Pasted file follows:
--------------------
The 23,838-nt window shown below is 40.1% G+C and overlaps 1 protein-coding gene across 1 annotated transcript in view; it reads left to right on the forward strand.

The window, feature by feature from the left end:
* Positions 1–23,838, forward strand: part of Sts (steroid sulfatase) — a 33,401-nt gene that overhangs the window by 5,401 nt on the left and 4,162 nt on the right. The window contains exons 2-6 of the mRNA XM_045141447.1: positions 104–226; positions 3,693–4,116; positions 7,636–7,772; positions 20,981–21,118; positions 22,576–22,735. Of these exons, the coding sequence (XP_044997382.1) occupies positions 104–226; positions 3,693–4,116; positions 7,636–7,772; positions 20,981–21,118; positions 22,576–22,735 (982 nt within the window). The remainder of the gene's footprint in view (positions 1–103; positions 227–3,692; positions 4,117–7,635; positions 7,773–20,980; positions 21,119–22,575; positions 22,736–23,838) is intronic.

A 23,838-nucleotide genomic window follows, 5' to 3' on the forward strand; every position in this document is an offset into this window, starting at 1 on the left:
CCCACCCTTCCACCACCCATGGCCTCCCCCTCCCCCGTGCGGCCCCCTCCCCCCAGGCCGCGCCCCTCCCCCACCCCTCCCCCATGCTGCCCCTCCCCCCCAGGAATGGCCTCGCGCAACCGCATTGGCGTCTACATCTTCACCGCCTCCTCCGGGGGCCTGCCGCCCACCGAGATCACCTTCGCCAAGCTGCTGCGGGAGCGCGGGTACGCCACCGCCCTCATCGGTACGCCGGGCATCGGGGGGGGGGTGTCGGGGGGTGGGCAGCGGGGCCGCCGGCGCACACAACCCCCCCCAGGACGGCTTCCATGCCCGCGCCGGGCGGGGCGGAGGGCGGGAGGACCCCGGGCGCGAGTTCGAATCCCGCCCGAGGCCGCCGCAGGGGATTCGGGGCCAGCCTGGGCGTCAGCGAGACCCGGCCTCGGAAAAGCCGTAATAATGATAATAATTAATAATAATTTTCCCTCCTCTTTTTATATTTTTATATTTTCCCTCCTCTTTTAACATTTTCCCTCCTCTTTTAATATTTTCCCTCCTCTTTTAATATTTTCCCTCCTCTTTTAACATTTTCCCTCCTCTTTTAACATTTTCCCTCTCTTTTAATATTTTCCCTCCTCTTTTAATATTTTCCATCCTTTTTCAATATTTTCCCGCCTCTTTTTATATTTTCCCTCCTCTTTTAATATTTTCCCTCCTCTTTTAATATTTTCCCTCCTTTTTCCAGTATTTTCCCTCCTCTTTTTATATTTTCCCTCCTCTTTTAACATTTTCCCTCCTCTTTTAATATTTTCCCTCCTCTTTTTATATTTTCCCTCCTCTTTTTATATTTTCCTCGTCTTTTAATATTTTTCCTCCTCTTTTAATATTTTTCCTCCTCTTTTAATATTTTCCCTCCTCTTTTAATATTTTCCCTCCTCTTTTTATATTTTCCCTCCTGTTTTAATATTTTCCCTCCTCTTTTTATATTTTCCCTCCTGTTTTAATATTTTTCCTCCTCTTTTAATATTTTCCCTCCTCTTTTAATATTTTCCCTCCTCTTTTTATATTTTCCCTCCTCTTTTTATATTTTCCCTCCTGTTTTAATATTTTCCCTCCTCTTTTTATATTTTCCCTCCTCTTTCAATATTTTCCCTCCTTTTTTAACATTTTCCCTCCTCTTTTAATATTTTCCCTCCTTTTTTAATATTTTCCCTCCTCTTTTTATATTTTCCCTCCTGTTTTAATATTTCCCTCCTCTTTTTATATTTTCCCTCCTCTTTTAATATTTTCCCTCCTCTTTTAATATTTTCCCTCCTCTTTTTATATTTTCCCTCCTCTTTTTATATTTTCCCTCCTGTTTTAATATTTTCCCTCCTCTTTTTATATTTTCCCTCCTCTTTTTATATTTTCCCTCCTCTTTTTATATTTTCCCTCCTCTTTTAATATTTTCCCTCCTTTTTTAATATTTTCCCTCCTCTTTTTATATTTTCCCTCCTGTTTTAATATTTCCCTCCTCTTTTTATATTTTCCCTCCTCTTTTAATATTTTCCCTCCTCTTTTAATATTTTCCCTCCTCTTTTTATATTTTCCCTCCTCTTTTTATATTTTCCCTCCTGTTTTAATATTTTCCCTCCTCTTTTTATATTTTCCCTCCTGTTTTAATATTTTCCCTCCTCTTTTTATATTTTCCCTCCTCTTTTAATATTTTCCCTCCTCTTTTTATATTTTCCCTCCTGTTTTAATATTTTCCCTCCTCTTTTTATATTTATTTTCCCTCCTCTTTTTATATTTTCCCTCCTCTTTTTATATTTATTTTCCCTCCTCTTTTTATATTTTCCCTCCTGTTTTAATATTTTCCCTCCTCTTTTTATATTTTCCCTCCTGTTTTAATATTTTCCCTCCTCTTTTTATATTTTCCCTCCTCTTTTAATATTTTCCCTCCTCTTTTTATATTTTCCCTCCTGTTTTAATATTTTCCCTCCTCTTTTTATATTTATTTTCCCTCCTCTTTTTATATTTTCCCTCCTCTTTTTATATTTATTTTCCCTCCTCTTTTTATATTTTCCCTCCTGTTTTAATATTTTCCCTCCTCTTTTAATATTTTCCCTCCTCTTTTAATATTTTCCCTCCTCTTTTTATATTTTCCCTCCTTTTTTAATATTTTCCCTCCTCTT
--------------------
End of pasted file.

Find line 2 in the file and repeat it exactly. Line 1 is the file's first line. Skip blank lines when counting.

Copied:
The window, feature by feature from the left end: